Louisville had outlasted Syracuse, but this time Ryan McMahon, usually leading cheers on the bench, was leading the charge on the floor when the final horn sounded.
Apparently when Jeff Walz sends a message to a University of Louisville player, he wants to make sure the individual has time to consider the desired result. Just ask Kylee Shook who was benched quickly in the second half against Virginia Tech on Thursday.
So surprised when she had a wide open path to the basket, Kylee did an awkward ball fake, was called for traveling, and summoned to the bench. Done for the night, having to think about it the rest of the night and over the next three days.
Imagine her relief, then, when Walz tapped Shook as the starting forward the following Sunday. The coach appealing to her competitive edge, hoping she would react in a positive way, needing her to be a leader.
Shook would do just that, the young 6-foot-4 freshman responding with one of the best games in her career in a 68-43 win over Boston College before 9,306 fans at the KFC Yum! Center. She would make six of 10 field goal attempts, including two of three 3-point shots, to lead all scorers with 14 points while pulling down five rebounds.
No mishaps in this one, either, Shook with zero turnovers in 20 minutes of playing time.
Before one gets carried away, however, it should be noted that Shook may have gotten the starting opportunity because Asia Durr, UofL’s leading scorer, was the one on the bench in this game.
All game long, with no explanation except for a “coach’s decision.” Nobody close to the team knowing anything, saying nothing, not even her. As Durr was leaving the floor, an elderly woman called out to her, “Hey, Asia, what did you do?”
“It’s okay,” replied Asia. “I’ll be back next game.”
Also of note, Mariya Moore did not return for the second half after making three turnovers and missing all six of her field goal attempts in the first 20 minutes.
More messaging? Or was it because she wasn’t needed? Myisha Hines-Allen, who had 10 points and 13 rebounds, saw only eight minutes in the second half. Regardless, they will have all week to think about it, UofL not playing until next Sunday when North Carolina arrives for a Noon tipoff.
A long week ahead, plenty of time to let any object lessons sink in.
Somewhere in Florida, Jim Ramsey is catching up on his golf game, hopefully recovering from some of the controversy that surrounded his departure as President of the University of Louisville last year.
Some additional perspective on Ramsey’s compensation at UofL was recently provided by Margaret Handmaker when she submitted her resignation from the UofL Foundation to Diane Medley, the new Chairman of the Foundation.
Ramsey was sharply criticized by some former members of the University Board of Trustees for what some believed was excessive remuneration. The annual compensation in his IRS returns between 2012 and 2014 was confusing because his reported income apparently included deferred payments.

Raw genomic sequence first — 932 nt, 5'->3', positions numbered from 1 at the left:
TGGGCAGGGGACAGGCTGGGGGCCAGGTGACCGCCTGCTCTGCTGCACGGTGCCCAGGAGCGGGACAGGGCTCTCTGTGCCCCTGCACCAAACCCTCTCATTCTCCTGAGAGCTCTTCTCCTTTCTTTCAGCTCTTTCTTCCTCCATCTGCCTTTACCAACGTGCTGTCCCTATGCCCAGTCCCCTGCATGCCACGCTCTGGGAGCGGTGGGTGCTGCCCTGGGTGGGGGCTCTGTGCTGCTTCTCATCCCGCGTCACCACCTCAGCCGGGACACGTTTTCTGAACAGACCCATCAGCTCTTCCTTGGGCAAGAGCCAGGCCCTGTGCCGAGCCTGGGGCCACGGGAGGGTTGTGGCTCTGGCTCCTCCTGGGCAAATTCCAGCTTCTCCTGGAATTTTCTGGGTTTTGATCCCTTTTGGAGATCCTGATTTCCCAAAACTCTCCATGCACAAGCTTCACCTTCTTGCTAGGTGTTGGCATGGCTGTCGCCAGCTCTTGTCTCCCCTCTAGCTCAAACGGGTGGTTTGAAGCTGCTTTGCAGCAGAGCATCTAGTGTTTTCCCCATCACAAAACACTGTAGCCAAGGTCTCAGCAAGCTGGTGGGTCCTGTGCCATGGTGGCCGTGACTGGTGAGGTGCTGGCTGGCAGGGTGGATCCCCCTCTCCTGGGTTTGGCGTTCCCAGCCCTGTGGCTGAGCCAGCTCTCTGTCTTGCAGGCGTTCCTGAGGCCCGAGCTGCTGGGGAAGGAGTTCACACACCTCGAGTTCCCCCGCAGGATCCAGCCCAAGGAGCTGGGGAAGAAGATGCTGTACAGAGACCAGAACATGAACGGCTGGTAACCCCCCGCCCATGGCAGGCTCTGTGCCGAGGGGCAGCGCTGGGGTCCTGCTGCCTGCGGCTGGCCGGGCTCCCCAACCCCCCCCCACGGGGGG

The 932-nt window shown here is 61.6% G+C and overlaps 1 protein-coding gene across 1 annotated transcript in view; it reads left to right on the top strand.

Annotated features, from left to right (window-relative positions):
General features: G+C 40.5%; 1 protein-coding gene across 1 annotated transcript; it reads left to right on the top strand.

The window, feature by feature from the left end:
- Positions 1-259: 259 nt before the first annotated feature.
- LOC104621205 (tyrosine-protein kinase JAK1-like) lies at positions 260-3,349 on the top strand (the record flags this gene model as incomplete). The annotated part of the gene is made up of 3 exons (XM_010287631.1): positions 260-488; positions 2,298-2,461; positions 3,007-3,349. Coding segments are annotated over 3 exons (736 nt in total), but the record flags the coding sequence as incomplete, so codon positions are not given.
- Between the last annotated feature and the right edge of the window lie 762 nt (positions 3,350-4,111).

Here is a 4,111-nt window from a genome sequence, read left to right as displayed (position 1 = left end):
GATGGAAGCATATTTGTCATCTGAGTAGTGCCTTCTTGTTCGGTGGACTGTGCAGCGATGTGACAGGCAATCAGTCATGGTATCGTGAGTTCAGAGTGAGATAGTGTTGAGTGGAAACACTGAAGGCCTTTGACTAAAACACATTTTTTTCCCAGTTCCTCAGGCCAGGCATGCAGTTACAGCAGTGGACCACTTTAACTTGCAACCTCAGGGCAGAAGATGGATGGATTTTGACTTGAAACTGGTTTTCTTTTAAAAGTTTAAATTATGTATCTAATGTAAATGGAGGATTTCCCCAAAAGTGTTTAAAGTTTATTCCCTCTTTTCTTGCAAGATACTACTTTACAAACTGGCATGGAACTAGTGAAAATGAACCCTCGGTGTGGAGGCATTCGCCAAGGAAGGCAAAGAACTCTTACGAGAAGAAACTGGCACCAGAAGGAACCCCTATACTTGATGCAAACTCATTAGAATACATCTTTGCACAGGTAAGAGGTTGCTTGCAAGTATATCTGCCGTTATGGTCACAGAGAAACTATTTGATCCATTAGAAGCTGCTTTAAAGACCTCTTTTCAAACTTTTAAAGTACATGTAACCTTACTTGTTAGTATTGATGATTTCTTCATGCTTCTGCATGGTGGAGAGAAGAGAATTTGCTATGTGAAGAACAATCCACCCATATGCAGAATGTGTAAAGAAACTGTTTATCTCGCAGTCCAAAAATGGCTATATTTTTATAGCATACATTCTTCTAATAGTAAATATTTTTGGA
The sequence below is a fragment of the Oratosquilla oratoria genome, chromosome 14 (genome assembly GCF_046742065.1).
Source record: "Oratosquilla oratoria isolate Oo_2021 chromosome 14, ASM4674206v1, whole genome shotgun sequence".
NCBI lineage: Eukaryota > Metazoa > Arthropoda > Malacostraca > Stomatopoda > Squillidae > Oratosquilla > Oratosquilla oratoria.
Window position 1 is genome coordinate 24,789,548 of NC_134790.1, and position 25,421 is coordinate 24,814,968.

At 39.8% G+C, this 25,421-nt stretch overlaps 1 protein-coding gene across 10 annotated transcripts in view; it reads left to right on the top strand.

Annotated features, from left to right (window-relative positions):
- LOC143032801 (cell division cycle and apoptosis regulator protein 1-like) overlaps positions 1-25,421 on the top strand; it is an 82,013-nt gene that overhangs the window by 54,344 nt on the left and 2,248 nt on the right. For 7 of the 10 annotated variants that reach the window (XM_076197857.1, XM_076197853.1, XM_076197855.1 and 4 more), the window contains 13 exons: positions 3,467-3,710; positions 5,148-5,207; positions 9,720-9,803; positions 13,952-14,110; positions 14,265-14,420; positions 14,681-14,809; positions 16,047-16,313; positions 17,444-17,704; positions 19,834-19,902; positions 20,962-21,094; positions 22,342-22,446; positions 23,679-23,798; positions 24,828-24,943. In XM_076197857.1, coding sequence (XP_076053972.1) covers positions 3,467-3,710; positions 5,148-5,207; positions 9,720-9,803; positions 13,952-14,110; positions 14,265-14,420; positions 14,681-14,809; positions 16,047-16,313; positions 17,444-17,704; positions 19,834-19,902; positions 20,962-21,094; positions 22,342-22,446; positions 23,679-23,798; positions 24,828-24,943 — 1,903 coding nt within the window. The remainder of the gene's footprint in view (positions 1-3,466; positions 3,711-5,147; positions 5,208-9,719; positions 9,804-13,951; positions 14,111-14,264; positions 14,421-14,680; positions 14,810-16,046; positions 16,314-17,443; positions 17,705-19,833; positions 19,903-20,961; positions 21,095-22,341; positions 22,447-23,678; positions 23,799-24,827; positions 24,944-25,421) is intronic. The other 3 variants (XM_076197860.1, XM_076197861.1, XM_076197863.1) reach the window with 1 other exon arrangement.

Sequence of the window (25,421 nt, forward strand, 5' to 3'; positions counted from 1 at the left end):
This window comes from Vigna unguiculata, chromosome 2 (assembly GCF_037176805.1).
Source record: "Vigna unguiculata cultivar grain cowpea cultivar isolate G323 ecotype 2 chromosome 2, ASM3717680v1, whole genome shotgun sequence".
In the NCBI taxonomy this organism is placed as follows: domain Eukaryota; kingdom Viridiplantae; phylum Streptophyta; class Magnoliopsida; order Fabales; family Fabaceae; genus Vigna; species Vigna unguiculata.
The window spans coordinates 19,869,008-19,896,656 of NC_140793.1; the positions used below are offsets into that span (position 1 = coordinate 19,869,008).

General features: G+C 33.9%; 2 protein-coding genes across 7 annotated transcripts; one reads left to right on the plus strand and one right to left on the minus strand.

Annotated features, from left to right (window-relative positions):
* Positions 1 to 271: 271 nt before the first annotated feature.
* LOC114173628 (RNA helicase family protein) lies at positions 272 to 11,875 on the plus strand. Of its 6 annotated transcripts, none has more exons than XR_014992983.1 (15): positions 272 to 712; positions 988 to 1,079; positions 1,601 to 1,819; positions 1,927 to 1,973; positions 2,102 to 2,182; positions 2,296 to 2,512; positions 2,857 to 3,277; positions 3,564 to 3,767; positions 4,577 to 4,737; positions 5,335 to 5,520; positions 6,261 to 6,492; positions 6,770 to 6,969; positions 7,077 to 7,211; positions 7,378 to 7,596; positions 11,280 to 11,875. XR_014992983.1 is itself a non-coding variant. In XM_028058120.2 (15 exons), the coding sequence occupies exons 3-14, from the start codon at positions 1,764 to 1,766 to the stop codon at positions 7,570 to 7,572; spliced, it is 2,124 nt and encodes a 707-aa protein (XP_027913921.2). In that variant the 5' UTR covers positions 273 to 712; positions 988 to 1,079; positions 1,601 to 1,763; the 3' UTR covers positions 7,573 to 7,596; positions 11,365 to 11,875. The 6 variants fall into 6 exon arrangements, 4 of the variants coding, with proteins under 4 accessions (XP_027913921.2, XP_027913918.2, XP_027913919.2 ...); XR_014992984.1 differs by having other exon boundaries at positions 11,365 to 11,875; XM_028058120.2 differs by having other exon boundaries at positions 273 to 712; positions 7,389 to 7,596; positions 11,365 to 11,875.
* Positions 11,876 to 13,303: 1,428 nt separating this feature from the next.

The criticism, not surprisingly, came from Trustees who were not around when the University Board in 2005 adopted a Deferred Compensation Plan — a practice employed by universities to attract and retain key leaders through competitive levels of total compensation and deferred vesting.
In her letter of resignation,Handmaker noted that the UofL Foundation would “be faced with a significant shortage of institutional memory” moving forward with a new Interim Executive Director, all new University Trustees, and all new UofL Foundation board members.
She also noted that “as with other complex boards, the University relies on a committee structure to report information to the full board. Any suggestion that Trustees do not know what is going on at the Foundation is not well informed.”
She attached a memo in which she stated:
— “President Ramsey was recruited by the University of Tennessee, and the UofL Trustees felt strongly that they wanted to do “whatever it took” to keep him at the University of Louisville.
— “In discussions with President Ramsey, the Chair of the Trustees learned that the President did not want a higher salary, but a supplemental retirement benefit would be attractive to him.
— “Once again, the Trustees asked the Foundation to pay this benefit.
— “The same person chaired both the Board of Trustees and the Foundation Board (as was often the case), so the “ask” was a bit of a formality. The grant and the ultimate payout of the retention plan was reported in the Foundation’s IRS Form 990, which is available to the members of all boards and to the public.”
Ramsey also came under attack for retention bonuses for some of his staff, including Kathleen Smith, who served his chief of staff at the University and for the UofL Foundation.
Handmaker notes in her memo that “when (the late) Chester Porter was chair of both boards, he said that it was critically important to discourage Kathleen Smith from electing early retirement. A retention plan for Kathleen was designed by Chester and implemented by the Foundation.” Smith was placed on paid leave last fall.
Handmaker was among four directors who resigned from a group that also included Dr. Salem George, Joyce Hagen, and Dr. William Selvidge.
They were around when Jim Ramsey was in the midst of transforming the University from a commuter school to a member in full standing in the Atlantic Coast Conference, significant improvements in the GPA average of incoming freshmen and higher graduation rates, unprecedented growth in the University’s endowment, unparalleled growth of the physical campus and a boom in student housing.
They saw the best of times under Jim Ramsey and, in recent months, some of the most challenging days ever for UofL.